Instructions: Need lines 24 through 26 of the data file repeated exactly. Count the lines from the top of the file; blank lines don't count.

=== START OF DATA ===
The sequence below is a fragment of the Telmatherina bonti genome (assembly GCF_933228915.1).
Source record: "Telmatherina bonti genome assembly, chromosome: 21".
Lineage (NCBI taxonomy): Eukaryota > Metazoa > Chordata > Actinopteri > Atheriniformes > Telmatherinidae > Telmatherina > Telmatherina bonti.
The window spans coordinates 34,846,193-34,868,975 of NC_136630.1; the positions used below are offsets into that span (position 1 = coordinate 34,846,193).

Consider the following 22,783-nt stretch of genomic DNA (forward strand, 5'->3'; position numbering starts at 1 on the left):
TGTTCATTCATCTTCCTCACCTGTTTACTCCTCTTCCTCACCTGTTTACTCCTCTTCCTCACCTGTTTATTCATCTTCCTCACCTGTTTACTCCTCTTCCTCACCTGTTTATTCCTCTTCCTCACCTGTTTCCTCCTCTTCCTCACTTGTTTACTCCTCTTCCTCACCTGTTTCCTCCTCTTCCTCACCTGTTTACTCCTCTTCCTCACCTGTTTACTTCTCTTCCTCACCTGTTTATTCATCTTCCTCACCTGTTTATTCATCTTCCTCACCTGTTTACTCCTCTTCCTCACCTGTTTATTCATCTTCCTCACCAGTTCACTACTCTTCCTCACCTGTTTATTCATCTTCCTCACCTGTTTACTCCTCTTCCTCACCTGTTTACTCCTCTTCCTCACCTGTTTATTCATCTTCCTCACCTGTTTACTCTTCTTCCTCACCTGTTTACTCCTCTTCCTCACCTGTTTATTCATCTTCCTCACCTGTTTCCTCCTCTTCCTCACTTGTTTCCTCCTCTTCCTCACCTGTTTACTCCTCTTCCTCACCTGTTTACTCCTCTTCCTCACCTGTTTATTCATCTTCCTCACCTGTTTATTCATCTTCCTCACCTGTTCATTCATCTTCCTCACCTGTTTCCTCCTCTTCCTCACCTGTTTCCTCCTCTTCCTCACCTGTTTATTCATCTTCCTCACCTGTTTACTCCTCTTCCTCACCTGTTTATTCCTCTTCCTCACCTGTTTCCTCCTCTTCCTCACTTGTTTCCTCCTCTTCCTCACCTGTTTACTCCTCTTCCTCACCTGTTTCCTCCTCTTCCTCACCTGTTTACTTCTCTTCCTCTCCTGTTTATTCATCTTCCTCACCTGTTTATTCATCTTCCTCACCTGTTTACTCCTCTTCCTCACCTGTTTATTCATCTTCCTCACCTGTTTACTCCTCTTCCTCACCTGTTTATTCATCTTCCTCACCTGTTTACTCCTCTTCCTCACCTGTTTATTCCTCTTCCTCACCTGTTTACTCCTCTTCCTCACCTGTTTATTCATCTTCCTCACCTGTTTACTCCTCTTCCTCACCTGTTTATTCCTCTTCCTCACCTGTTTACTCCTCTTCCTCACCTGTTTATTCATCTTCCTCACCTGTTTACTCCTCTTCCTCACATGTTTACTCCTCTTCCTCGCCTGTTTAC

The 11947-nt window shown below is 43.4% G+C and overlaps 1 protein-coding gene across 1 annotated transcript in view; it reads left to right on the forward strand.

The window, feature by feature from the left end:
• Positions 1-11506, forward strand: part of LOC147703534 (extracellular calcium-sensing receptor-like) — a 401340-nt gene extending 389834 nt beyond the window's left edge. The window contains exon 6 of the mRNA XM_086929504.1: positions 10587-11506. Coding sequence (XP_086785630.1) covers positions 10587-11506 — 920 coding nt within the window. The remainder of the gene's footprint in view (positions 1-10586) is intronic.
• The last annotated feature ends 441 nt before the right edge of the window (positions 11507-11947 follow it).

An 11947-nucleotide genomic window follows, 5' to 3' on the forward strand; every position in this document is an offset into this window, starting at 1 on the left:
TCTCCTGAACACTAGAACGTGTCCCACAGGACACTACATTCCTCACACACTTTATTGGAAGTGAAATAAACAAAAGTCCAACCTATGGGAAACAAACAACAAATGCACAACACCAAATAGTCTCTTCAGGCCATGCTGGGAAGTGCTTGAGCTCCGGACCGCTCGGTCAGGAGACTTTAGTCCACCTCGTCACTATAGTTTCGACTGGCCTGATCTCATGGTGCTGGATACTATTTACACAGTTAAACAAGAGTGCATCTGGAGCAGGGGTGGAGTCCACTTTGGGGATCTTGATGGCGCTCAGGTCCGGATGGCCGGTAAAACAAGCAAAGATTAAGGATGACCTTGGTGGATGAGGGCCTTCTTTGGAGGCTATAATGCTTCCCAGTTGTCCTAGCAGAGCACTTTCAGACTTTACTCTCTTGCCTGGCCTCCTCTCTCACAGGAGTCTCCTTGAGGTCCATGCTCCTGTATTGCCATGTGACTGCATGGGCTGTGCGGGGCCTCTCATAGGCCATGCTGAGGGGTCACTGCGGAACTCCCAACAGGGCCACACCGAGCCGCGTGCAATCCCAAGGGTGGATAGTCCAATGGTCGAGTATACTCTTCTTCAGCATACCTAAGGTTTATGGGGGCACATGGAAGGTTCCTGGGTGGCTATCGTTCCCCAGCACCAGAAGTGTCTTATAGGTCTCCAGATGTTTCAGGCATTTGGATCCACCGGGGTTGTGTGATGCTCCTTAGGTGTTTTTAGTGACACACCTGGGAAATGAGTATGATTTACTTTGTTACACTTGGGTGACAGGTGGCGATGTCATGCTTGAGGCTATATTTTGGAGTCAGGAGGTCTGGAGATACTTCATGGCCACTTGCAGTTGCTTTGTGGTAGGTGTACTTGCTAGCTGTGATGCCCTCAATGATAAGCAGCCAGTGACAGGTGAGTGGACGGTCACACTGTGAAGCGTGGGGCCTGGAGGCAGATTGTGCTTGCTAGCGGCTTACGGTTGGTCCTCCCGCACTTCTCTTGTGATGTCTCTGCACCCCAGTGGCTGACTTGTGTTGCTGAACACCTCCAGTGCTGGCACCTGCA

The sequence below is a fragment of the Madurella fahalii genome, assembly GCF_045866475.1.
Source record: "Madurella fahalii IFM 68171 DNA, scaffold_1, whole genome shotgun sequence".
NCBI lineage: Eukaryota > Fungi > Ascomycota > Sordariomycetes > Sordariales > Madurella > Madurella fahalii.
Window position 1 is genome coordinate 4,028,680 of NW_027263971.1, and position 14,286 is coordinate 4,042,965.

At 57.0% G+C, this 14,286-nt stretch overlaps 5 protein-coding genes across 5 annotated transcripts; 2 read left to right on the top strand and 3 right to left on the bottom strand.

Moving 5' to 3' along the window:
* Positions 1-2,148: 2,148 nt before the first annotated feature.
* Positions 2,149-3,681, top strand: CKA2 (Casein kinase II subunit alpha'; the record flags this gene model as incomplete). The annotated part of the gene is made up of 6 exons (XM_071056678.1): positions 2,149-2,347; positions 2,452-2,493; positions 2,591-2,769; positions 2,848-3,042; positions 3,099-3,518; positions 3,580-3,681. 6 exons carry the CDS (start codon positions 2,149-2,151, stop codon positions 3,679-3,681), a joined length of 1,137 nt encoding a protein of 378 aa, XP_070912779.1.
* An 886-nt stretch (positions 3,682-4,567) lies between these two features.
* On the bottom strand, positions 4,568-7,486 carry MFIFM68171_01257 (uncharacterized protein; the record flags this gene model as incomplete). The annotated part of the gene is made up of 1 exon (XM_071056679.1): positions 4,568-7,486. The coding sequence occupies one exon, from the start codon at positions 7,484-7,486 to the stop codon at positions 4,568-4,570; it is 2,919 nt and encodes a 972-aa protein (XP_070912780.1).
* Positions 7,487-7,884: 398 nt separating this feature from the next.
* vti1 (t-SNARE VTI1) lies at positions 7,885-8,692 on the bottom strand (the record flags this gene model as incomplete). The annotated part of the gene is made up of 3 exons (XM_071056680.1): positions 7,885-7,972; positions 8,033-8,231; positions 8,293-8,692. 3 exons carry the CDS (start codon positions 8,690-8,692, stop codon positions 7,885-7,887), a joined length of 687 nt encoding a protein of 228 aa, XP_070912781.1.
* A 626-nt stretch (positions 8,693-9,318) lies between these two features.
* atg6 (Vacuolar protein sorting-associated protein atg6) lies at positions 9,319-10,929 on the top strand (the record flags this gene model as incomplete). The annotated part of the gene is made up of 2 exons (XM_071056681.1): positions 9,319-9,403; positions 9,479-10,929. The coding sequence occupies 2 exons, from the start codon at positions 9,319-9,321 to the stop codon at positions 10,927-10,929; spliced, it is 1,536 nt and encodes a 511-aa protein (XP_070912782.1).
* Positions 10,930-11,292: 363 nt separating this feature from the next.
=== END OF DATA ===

* vti1 (t-SNARE VTI1) lies at positions 7,885-8,692 on the bottom strand (the record flags this gene model as incomplete). The annotated part of the gene is made up of 3 exons (XM_071056680.1): positions 7,885-7,972; positions 8,033-8,231; positions 8,293-8,692. 3 exons carry the CDS (start codon positions 8,690-8,692, stop codon positions 7,885-7,887), a joined length of 687 nt encoding a protein of 228 aa, XP_070912781.1.
* A 626-nt stretch (positions 8,693-9,318) lies between these two features.
* atg6 (Vacuolar protein sorting-associated protein atg6) lies at positions 9,319-10,929 on the top strand (the record flags this gene model as incomplete). The annotated part of the gene is made up of 2 exons (XM_071056681.1): positions 9,319-9,403; positions 9,479-10,929. The coding sequence occupies 2 exons, from the start codon at positions 9,319-9,321 to the stop codon at positions 10,927-10,929; spliced, it is 1,536 nt and encodes a 511-aa protein (XP_070912782.1).